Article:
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Trevor Bauer to Dodgers


I have come to feel the same way about the Dodgers as I do about the Yankees.

It's not good for baseball to continue with a system that gives a small handful of teams an outsize spending advantage. The current revenue sharing/luxury tax system is not effective enough. The owners don't seem to grasp that individual teams are not free-standing entities. They need to look at MLB as a whole. For MLB to succeed it's necessary for each team to have approximately the same opportunity to succeed. This means more extensive revenue sharing. If each team had approximately the same wherewithal with which to operate there would be no need for salary caps or luxury taxes. Ultimately player salaries would become more equitable as well.

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I've read speculation that Baltimore is tearing it down to the studs for an eventual relocation. Their stadium lease expires after this year, and they can't compete with the Nationals for the limited eyes and money in that region. 

Pittsburgh, and especially Cleveland, don't have much of an excuse to be that low in payroll. 

The Baltimore stadium is my favorite stadium where  I have attended a baseball game . I have not attended Target Field, but went to the Metro Dome several times in 87 and 88, when Mark Davidson was on the team.. 

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Wait....blame the players?!?!   They have a system in place where they get paid nothing for their training in MiLB, then, once they make the show, they are stuck with a team for 6 years before they get to actually go to a competitive market to shop their services...at which time they basically get 1 shot at a big contract....meanwhile, they are in a sport that had $10B in revenue.   EVERY single owner can afford salaries...they choose not to.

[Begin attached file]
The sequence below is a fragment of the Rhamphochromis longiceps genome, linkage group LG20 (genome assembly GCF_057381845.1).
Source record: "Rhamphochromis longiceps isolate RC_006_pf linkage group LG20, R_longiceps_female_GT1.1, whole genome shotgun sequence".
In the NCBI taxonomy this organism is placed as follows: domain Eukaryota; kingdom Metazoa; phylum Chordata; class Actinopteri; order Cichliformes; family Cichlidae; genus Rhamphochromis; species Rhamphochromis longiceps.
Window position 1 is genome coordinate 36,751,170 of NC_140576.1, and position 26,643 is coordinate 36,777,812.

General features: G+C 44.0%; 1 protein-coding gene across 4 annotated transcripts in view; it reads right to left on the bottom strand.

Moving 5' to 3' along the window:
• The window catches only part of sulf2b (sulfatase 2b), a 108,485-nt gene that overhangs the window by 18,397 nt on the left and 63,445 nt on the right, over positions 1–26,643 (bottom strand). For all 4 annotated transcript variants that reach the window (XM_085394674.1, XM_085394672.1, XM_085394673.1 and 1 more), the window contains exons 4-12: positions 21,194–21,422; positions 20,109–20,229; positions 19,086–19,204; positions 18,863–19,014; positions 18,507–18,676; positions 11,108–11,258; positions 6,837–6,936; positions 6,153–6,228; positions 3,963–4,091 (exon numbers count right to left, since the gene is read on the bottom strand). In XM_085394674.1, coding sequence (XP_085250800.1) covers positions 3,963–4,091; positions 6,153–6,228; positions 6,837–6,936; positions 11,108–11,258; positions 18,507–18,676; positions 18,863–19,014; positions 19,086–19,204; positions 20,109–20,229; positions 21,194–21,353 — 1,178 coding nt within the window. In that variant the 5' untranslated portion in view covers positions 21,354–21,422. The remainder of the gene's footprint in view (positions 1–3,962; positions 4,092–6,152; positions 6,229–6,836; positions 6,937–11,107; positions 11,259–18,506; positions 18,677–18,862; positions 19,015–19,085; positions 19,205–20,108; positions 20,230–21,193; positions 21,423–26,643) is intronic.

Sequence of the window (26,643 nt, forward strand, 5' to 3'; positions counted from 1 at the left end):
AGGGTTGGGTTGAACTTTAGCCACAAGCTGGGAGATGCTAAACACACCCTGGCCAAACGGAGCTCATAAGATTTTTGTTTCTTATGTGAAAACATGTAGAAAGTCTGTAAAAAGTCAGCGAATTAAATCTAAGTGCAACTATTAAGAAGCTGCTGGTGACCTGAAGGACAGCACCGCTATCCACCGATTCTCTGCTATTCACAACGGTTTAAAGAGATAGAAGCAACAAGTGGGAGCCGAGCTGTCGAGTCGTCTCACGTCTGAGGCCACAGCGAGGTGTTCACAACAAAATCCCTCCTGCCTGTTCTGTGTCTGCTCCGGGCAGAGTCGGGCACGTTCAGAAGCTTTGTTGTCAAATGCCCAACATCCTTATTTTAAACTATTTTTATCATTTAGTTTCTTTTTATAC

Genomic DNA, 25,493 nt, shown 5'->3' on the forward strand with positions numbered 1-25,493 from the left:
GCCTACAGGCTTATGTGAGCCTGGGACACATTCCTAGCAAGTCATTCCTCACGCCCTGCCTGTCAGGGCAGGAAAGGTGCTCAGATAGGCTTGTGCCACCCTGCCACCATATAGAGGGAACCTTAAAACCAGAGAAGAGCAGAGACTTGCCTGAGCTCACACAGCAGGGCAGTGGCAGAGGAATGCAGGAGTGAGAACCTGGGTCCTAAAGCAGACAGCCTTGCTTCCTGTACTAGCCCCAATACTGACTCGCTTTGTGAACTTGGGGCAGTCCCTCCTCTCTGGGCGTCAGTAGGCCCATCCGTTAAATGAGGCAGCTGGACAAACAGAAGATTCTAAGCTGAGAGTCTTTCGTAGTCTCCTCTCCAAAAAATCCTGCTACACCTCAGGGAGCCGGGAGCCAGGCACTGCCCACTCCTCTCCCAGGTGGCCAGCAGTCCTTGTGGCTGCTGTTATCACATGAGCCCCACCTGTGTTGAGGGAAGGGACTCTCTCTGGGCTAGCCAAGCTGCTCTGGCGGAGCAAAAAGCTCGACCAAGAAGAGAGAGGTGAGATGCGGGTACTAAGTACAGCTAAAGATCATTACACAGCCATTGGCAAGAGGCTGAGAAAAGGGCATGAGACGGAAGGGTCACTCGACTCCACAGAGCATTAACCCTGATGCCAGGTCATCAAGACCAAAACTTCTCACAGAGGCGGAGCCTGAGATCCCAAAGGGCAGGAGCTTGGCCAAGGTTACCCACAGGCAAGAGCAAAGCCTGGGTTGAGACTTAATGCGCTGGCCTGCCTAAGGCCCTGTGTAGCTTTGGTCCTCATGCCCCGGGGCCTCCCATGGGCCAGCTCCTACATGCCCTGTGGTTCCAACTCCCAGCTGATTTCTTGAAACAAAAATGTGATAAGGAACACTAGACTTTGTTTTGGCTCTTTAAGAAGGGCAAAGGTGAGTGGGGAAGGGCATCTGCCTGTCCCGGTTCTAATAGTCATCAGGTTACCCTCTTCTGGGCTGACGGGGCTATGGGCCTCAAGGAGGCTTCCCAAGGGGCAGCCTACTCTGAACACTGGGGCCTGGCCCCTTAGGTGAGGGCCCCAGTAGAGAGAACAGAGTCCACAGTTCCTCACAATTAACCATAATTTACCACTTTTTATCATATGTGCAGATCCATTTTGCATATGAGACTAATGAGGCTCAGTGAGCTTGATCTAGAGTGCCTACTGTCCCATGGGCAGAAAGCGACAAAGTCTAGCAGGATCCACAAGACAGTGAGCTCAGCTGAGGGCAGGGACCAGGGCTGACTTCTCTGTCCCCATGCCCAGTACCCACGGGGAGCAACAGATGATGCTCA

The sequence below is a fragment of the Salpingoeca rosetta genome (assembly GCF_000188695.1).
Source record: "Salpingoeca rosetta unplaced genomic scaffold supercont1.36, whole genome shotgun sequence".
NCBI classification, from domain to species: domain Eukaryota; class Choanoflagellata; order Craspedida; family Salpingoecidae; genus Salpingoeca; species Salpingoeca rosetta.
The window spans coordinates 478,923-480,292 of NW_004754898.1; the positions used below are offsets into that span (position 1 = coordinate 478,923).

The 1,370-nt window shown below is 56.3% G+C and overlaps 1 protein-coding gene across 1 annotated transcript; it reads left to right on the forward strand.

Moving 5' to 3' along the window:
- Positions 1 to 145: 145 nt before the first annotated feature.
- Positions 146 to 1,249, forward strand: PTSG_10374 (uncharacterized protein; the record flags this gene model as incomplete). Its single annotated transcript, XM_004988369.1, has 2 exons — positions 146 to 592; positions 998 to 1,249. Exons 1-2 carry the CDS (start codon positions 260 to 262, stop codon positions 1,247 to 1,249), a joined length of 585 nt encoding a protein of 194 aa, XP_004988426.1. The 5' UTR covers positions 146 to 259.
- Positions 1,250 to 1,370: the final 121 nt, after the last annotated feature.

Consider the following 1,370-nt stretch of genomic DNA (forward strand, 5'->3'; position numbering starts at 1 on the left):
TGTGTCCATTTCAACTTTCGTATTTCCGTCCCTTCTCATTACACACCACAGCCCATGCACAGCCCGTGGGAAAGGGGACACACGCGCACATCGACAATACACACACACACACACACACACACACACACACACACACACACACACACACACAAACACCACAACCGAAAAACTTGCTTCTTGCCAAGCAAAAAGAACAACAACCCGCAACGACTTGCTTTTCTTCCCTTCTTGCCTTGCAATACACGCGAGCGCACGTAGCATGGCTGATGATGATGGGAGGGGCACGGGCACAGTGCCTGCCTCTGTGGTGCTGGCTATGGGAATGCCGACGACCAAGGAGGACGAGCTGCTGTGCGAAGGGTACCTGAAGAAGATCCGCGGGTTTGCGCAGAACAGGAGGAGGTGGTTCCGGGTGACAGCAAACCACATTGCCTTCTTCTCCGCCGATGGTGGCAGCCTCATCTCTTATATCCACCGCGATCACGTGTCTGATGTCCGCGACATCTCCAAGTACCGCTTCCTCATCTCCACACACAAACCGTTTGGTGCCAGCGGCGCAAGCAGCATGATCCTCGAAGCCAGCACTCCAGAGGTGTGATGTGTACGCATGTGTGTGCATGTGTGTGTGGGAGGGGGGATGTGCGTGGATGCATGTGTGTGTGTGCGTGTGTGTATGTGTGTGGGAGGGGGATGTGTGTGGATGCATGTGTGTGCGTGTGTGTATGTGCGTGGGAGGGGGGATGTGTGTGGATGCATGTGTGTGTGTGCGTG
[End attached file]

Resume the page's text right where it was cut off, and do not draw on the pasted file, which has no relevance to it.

Yeah, this is off.  In 2020 the (normal) average MLB payroll was $158.9M, which equates out to $4.77 BILLION in player salaries, so pretty much 48%.  This means that every team would average $175M to pay for all other expenses, including taxes.  Obviously though, a number of teams aren't getting anywhere near $175M in excess revenue--they're probably not even close to $75M, and would still need to pay corporate taxes, all the coaches, all the team staff, stadium operating costs, draft picks, minor leaguers, and any investment in the organization, all before the owner even makes a dime.  The Yankees, Dodgers, Red Sox, Cubs, and a few others have enough excess to pay the salaries at the top of the scale.  15 to 20 organizations do not (unless they want to lose money, and again, why should owners lose money on something they're spending tens, if not hundreds of millions on annually).

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The real question is what are the owners willing to give up in order to implement a salary cap? I'm not sure why the players are to blame if owners are aren't willing to make an equally large concession. 

 

I would imagine in return for cost certainty, and guaranteed profitability, the owners would be more than happy to increase the pay for all minor leaguers (say $25k for DSL, $50k for Rookie and A-, $100k for A+ and AA, and $150k for AAA).  They would also, I'm sure, raise the salaries for pre-free agency major leaguers, knowing that they wouldn't have to pay more on the back end, what with team/player caps.  They would probably also get rid of the service time system, and implement somthing along the lines of free agency falling after the season in which a player turns 27.  They may even eliminate the qualifying offer.

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I am confused...

 

He's getting $40M, $45M, and... $17M?